The New York Jets are lucky the Giants head coach Tom Coughlin decided to resign. All the talk around here is about the legendary patriarch leaving the helm instead of the disastrous outcome for the Jets vs. the Buffalo Bills. A win would have put the Jets in the playoffs. A loss would have resulted in the SOJ . . . Same Ol’ Jets. If you think the Giants fans wanted Tom out you would be wrong. Coughlin is beloved. Few wanted to see him go. Hopefully he’s not done. I would love to see Coughlin coach another team even at his advanced age of 69. But it can’t be the Cowboys; it can’t be the Eagles. I could not root for either of those teams. Couldn’t do it. I would love to see Coughlin coach the Cleveland Browns or the Detroit Lions. Was Coughlin forced to resign? I didn’t think so, but I may have changed my mind when I saw Coach Coughlin step off the stage and cross paths with Giants President and CEO John Mara. After the press conference, Mara stood to greet Coughlin. Ol’ Tom kept right on walking; no words, no acknowledgment. Some say it is Coughlin’s way. He has little use for press conferences and wants out as quick as possible. That’s not how I saw it. I sensed Coughlin’s resignation wasn’t entirely his decision. The pat on the back he received may have been push.
Coughlin would be great in some capacity for the NFL, but I don’t think the NFL, the Commissioner, or the team owners would be happy with what the old-school man of decency would have to say.
The Oregon militiamen can have my Pringles when they pry them from my cold dead hands.
Story for myself. A coincidence that will mean nothing to anyone but me. I was in Asbury Park the other day, the famed beach town in New Jersey. It was a weekday about 2:00 in the afternoon. Parking spots galore. No one around. I pull the car up to an empty spot. It happened to be parking spot #100. I smiled, thinking I could have taken any spot in the lot and somehow landed on the round number 100. I walk to the meter kiosk and put in some coin for a two-hour stay. I get me receipt and walk it back to the car. And what do I see fluttering in the wind . . . . . a one hundred dollar bill! WEO! A hundred dollar bill in spot #100. There it was at my feet. I quickly grab it and shove it in my pocket. Feeling a bit sorry for whoever lost it, I wait around 10 minutes to see if anyone comes along frantic. Five minutes later, which was really only two, I decide to be on my way in fear that someone would actually come along. I decide to walk into the wind just in case there are any more 100s breezing towards me so to maybe find the source. Maybe it was a discarded bank heist! But the lone $100 is the only one I find. I peruse the barren beach and head over to an eclectic dinery for lunch. And since I had a free hundred, I decided to treat myself to an appetizer. Irish Rice Balls. At Kim Marie’s.
And then that weekend at a garage sale I bought two TVs with the leftovers from the $100 find. $100 found in spot #100.
$100 . . . . It felt nice to make money again.
I find the Subaru radio commercial stories a bit annoying.
New Weight Watchers campaign starring Oprah has her pointing and proclaiming, “You gotta lose! You gotta lose! Everybody’s gotta lose!”
Something that Major League Baseball/ESPN should be working on NOW! The L.A. Dodgers play the Yankees this year at Yankee Stadium, September 12-14th, on a Monday, Tuesday, and Wednesday. This is also likely Vin Scully’s final season announcing baseball for the Dodgers after 67 years, having his start with the Brooklyn Dodgers. Scully’s travels are limited now but he has to come back east to New York to announce a few innings of one of these games on ESPN . . . and it should be ONLY him. Go solo like he does in L.A. That’s what I would do if I ruled the world. Get Scully back to New York to work a game for the entire nation to hear.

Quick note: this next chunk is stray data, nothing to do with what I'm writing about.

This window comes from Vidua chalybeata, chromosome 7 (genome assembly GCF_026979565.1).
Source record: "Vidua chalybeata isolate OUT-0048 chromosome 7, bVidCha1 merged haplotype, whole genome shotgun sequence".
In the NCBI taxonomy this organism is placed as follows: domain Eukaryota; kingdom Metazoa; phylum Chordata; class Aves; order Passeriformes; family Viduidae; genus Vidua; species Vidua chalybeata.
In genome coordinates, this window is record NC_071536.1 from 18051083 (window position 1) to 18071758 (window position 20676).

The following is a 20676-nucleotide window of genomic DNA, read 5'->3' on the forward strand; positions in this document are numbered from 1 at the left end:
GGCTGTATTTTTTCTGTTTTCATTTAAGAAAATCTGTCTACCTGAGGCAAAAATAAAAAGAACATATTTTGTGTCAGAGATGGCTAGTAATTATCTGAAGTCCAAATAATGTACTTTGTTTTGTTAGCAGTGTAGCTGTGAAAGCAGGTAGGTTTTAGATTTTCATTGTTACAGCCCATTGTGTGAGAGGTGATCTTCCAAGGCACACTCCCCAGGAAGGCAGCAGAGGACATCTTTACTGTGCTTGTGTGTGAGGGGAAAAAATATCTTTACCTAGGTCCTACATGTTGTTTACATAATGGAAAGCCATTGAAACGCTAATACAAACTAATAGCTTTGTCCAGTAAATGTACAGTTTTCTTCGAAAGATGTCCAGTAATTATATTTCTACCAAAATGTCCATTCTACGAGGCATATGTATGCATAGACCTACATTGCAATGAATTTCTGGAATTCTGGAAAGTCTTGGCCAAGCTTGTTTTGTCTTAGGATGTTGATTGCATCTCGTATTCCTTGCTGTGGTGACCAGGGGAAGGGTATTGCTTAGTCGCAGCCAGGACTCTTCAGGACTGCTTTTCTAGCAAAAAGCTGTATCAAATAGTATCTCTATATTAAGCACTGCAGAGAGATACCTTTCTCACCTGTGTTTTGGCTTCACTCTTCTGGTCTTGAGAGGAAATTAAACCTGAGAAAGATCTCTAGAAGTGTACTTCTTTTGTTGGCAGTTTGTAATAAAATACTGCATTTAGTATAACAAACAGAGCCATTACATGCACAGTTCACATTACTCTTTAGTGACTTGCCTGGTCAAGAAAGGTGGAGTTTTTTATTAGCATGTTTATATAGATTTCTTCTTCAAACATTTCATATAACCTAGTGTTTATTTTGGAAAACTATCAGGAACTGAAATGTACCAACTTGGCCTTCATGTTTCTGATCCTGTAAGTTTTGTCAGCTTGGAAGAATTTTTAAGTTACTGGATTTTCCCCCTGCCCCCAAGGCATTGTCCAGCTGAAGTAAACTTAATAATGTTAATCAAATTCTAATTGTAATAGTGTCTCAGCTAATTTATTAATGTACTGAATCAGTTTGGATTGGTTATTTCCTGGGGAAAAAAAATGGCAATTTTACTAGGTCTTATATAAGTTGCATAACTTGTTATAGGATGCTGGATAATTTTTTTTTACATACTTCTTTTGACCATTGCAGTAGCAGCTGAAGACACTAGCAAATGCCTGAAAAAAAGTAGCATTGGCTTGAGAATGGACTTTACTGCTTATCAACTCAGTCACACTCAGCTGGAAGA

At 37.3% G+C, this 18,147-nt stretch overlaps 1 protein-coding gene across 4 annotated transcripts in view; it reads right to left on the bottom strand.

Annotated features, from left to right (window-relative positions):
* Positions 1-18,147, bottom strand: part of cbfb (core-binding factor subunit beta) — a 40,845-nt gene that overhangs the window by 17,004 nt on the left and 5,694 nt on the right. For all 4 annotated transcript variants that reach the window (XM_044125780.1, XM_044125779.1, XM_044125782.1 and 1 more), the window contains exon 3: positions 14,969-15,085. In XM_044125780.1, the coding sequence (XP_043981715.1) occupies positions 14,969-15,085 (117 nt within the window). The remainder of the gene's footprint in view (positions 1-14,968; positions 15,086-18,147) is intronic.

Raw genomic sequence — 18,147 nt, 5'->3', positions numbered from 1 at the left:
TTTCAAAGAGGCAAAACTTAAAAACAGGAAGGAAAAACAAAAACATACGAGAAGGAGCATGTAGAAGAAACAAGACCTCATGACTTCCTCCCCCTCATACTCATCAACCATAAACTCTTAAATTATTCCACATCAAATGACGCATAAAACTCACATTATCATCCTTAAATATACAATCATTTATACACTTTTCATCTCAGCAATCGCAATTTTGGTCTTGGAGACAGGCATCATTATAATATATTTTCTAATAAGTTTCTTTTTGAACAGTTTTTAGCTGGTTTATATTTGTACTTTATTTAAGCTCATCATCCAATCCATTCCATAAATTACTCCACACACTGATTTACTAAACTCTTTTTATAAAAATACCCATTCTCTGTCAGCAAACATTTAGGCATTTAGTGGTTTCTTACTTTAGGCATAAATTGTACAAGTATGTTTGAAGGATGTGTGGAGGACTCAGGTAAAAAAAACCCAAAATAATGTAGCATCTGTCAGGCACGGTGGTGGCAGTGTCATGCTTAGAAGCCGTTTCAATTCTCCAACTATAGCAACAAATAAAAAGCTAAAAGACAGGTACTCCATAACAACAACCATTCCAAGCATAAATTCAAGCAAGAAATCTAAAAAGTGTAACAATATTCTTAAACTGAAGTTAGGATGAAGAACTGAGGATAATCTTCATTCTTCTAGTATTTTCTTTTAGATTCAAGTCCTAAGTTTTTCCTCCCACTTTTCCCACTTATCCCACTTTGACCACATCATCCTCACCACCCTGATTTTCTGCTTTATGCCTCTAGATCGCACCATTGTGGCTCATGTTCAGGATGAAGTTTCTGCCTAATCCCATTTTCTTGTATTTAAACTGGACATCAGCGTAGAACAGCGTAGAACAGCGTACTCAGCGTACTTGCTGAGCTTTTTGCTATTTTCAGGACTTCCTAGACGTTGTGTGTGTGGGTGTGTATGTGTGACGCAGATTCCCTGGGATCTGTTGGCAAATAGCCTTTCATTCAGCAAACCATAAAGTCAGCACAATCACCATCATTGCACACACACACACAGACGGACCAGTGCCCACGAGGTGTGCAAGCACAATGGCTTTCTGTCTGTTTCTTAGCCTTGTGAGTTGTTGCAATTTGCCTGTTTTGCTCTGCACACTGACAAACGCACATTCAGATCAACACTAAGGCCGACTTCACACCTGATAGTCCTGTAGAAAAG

Oh, another coincidence. Again, just for me. 45 years ago I was on vacation with the family in Virginia Beach. A storm was coming and so we lowered the pop-up trailer and we all hid in the car until the hurricane blew over. I was way in the back of the station wagon reading “Sports” magazine. I read a story about an unknown playing for the New Orlean Saints, Danny Abramowicz. Abramowicz played for Xavier in college and was drafted in the 17th round by the expansion Saints. He went on to produce some very productive years as a receiver, being named 1st team All-Pro in 1969. And from that one article, Abramowicz became a reference for me whenever talking football receivers. My throw-away line would be, “Yeah, but he’s no Danny Abramowicz.” The amusing muse was meant only for me, not expecting others to remember Danny A. A decade or two pass by and then for the first time in a long long time, I referenced Danny Abramowicz again. It was just the other day. No one asked me who he was because many of my friends have learned to ignore my utterances. But I smiled to myself, satisfied to hear the name “Danny Abramowicz” again, thinking back to that stormy Virginia day in the station wagon, circa 1969. Later that night while flipping through the channels, I stop on the ETWN Christian network. There’s a small roundtable discussion going on about Jesus and fish and stuff. The women are wearing calf-length skirts and the men are in glasses and combovers. But I stayed on the channel because one guy looked as if he didn’t belong. Though elderly, he had some beef to him. He had some shoulders. It looked like he could still lift a box. And then . . . yup . . . his name is captioned: Danny Abramowicz, former NFL All-Star. I hadn’t mentioned his name in 20 years, and then the day I DID say his name . . . .zzzzzzzzzzzz . . . HEY! WAKE UP! . . . . . and then the day I did say his name for the first time in 20 years, there he is. I find him on the TV on a channel I never spent any time on.